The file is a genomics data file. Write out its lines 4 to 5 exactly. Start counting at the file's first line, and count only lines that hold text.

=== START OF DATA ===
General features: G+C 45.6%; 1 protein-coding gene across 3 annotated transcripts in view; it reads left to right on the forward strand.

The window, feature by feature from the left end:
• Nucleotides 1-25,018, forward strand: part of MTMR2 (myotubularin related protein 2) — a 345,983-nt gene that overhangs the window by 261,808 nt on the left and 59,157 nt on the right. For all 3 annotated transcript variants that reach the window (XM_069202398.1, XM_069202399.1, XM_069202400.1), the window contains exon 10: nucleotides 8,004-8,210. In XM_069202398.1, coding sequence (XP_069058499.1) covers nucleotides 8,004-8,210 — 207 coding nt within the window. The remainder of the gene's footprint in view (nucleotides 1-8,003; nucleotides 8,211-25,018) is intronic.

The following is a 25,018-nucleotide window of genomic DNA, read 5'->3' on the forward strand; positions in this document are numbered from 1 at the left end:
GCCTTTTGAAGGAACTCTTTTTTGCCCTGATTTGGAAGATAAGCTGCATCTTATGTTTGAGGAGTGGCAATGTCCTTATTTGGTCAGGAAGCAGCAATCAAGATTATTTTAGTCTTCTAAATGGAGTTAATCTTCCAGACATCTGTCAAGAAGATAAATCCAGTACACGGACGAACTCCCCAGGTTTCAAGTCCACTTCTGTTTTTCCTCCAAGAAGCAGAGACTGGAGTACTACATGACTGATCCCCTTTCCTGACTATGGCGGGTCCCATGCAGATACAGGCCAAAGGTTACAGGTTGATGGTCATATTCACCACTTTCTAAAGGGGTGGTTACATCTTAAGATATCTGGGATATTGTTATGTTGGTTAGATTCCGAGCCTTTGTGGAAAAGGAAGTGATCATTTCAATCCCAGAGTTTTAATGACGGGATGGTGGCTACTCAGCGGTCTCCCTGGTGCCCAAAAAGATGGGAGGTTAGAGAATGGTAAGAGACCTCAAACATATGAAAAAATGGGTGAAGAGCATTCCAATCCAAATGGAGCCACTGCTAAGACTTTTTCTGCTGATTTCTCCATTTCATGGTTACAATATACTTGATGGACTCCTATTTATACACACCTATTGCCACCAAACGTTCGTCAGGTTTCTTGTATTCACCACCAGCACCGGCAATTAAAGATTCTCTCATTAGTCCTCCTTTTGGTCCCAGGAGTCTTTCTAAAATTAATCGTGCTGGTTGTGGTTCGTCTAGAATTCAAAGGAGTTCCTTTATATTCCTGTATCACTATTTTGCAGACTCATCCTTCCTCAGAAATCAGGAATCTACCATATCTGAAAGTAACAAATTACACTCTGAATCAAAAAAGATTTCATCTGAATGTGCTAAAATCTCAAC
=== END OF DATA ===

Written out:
The following is a 25,018-nucleotide window of genomic DNA, read 5'->3' on the forward strand; positions in this document are numbered from 1 at the left end:
GCCTTTTGAAGGAACTCTTTTTTGCCCTGATTTGGAAGATAAGCTGCATCTTATGTTTGAGGAGTGGCAATGTCCTTATTTGGTCAGGAAGCAGCAATCAAGATTATTTTAGTCTTCTAAATGGAGTTAATCTTCCAGACATCTGTCAAGAAGATAAATCCAGTACACGGACGAACTCCCCAGGTTTCAAGTCCACTTCTGTTTTTCCTCCAAGAAGCAGAGACTGGAGTACTACATGACTGATCCCCTTTCCTGACTATGGCGGGTCCCATGCAGATACAGGCCAAAGGTTACAGGTTGATGGTCATATTCACCACTTTCTAAAGGGGTGGTTACATCTTAAGATATCTGGGATATTGTTATGTTGGTTAGATTCCGAGCCTTTGTGGAAAAGGAAGTGATCATTTCAATCCCAGAGTTTTAATGACGGGATGGTGGCTACTCAGCGGTCTCCCTGGTGCCCAAAAAGATGGGAGGTTAGAGAATGGTAAGAGACCTCAAACATATGAAAAAATGGGTGAAGAGCATTCCAATCCAAATGGAGCCACTGCTAAGACTTTTTCTGCTGATTTCTCCATTTCATGGTTACAATATACTTGATGGACTCCTATTTATACACACCTATTGCCACCAAACGTTCGTCAGGTTTCTTGTATTCACCACCAGCACCGGCAATTAAAGATTCTCTCATTAGTCCTCCTTTTGGTCCCAGGAGTCTTTCTAAAATTAATCGTGCTGGTTGTGGTTCGTCTAGAATTCAAAGGAGTTCCTTTATATTCCTGTATCACTATTTTGCAGACTCATCCTTCCTCAGAAATCAGGAATCTACCATATCTGAAAGTAACAAATTACACTCTGAATCAAAAAAGATTTCATCTGAATGTGCTAAAATCTCAAC